I didn’t really but I didn’t want to quibble over details. “Oh my God,” I said, as a bit of powdered sugar sprayed from my mouth and landed on the blanket I had covered over me. I was getting ready to watch TV. “I almost forgot to tell you.”
She slurped some more of her coffee. “What?”
“Guess who’s doing a comeback concert?” I brushed the sugar dust off the blanket.
“Who, Cher?”
“No,” I said, raising my voice.
“I don’t know. You got me,” she said, and from her muffled speech, I could tell she was eating, probably a slice of carrot cake or a blueberry scone. I know what Julia likes. When she eats desserts, she usually goes for something that has a vegetable in it or some antioxidant fruit, because, of course, they’re healthier than my powdered doughnuts.
I pulled the blanket closer to me. “Carolyn Sohier,” I said. “She’s finally coming out of seclusion and doing a concert.”
“Carolyn, who?” I heard the clinking of the fork against the plate. Carrot cake, I bet.
“Carolyn Sohier― you know, the singer who was in Witches of Salem, that movie we saw the night I slipped on the ice in Danvers? And she was also on Broadway in―”
“Oh, her. That movie was terrible.” I could practically hear her nose wrinkle in disgust. Julia was brutally honest.Well, I liked it,” I said. “She’s an amazing singer.”
“She didn’t even sing in that movie,” she said, with her voice trailing off at the end.
“Well, it wasn’t a musical. But she did sing the theme song. Remember, we saw her on last year’s America’s Got Divas. She was the guest judge.”
“I suppose you’ll want me to go with you,” she said.
I clicked the remote control. “We’ll see. Tickets are expensive. She’s decided to come out of seclusion, out from her Greta Garbo cocoon. It’s a one-night only performance up in Bar Harbor.”
“Maine? Who the fuck gives a comeback performance in Maine? Bar Harbor, nonetheless. What, is she going to come out on stage riding a moose?” She laughed.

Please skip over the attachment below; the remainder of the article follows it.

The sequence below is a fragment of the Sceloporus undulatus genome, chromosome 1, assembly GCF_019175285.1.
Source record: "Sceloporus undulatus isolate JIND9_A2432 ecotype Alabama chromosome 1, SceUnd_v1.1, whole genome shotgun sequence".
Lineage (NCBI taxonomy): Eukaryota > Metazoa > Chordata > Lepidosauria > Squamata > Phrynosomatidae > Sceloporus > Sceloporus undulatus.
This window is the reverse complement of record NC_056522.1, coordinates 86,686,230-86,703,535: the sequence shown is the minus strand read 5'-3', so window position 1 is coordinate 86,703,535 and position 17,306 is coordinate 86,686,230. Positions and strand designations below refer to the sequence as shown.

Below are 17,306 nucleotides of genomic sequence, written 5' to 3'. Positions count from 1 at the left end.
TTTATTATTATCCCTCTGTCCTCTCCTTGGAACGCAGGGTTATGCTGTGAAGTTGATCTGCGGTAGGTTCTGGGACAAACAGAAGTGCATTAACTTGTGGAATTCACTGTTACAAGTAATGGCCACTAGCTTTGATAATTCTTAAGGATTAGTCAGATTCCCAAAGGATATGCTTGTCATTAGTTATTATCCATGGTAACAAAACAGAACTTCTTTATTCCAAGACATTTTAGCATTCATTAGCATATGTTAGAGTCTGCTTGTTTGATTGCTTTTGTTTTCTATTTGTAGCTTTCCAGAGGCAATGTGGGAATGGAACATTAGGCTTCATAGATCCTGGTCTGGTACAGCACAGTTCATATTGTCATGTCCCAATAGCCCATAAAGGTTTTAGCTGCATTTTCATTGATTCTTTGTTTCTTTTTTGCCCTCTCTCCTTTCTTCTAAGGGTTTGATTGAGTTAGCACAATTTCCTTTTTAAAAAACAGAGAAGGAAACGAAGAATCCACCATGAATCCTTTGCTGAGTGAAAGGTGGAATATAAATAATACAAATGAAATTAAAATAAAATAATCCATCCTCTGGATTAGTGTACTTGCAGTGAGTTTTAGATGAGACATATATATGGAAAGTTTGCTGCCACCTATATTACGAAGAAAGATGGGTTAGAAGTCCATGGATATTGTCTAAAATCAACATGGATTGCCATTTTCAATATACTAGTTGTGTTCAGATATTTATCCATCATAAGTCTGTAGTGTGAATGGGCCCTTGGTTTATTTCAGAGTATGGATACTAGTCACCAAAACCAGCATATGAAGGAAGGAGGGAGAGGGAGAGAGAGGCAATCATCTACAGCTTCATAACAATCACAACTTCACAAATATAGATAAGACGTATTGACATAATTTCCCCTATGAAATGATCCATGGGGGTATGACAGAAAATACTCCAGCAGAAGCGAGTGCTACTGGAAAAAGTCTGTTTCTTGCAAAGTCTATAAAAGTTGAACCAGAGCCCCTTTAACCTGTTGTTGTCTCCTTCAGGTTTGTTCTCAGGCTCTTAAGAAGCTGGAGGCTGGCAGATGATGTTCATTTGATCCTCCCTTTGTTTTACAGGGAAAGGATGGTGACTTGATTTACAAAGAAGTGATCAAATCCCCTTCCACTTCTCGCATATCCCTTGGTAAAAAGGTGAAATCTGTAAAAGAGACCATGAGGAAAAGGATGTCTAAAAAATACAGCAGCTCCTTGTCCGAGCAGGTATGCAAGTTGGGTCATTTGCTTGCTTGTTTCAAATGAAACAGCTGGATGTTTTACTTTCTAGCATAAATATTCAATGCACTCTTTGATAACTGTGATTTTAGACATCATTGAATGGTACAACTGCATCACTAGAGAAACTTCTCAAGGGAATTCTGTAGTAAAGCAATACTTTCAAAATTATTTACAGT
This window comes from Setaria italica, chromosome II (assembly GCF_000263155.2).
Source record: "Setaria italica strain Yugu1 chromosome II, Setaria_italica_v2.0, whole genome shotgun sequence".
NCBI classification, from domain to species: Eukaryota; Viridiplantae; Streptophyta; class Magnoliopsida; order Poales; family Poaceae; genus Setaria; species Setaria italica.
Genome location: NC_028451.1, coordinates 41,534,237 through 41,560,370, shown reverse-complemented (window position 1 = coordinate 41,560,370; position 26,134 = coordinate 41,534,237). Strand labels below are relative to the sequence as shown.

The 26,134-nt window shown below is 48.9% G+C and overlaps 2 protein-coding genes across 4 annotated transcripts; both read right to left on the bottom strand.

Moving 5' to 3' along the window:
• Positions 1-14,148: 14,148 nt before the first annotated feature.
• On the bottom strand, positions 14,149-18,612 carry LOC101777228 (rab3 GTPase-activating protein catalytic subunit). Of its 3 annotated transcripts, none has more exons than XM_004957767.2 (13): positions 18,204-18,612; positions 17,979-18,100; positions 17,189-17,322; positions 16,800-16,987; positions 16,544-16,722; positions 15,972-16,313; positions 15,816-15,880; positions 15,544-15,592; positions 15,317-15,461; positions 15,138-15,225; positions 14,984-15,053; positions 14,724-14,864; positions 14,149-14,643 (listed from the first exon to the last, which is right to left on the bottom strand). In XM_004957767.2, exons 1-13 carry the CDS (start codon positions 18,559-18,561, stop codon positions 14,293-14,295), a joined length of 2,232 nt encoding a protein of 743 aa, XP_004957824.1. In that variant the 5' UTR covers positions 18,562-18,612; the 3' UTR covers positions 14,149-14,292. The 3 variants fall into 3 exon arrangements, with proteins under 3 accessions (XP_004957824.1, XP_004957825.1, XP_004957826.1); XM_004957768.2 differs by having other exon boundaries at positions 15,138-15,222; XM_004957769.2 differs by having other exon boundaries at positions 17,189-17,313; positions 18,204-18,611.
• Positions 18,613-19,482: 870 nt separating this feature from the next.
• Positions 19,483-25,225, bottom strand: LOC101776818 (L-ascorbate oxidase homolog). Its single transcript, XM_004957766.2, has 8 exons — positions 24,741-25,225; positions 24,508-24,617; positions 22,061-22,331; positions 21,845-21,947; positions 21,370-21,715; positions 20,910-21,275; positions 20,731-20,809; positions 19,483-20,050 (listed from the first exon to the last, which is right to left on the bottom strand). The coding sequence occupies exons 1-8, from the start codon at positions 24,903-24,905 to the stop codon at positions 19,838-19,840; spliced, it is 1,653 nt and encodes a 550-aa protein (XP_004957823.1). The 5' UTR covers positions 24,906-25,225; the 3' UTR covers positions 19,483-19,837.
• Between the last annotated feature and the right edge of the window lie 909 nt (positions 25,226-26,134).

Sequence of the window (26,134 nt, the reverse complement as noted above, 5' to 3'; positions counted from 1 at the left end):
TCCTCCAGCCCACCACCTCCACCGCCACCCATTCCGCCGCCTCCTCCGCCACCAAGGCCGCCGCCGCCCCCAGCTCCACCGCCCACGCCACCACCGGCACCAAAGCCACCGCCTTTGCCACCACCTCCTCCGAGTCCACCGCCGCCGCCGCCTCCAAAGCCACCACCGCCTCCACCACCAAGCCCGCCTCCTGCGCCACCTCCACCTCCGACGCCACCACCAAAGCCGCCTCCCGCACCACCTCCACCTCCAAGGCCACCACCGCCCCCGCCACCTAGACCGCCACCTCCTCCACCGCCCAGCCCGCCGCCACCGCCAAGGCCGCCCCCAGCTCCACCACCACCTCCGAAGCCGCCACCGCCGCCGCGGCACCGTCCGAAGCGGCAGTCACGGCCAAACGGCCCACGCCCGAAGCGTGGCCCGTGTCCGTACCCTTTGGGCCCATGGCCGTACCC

My neck was beginning to ache. I rubbed it. “I guess that’s where she lives. It’s a benefit of sorts.”
“So are you going to take the train or bus your ass up here to see her?”
By here Julia was referring to New England, where we had both grown up.
“You wanna go?” I asked.
“You mean will I go?” Julia wasn’t a huge fan of divas like I was, but she knew I had no one else to go with and wouldn’t travel alone.
“C’mon, you like her,” I said. “You even said her rendition of that Barry Manilow song was better than his.”
“Is that the song she sang when she shit herself on stage?”
“Whatever,” I said and tossed the remote onto the seat cushion next to me. Julia was referring, of course, to Carolyn’s fairly well-publicized stage fright. Carolyn had suffered a particularly bad spell several years back and, well, embarrassed herself on live television. It was pretty sad. Julia thought it was funny.
I turned as an ambulance’s siren rang out from the street below, followed by a blare from its horn. I hated the sound of ambulances. I got up to shut the window as it took a turn down Charleston Place.
“Five floors up and it sounds like the cops are right next door,” she said. “I don’t know how you can stand living in New York City.”
“It was an ambulance and I’m in Brooklyn.”
I looked at the wall clock, a gift I bought myself. It had logos from nearly all the big Broadway shows over the past two years. “Shit. It’s almost time for America’s Got Divas and I haven’t even set the DVR.”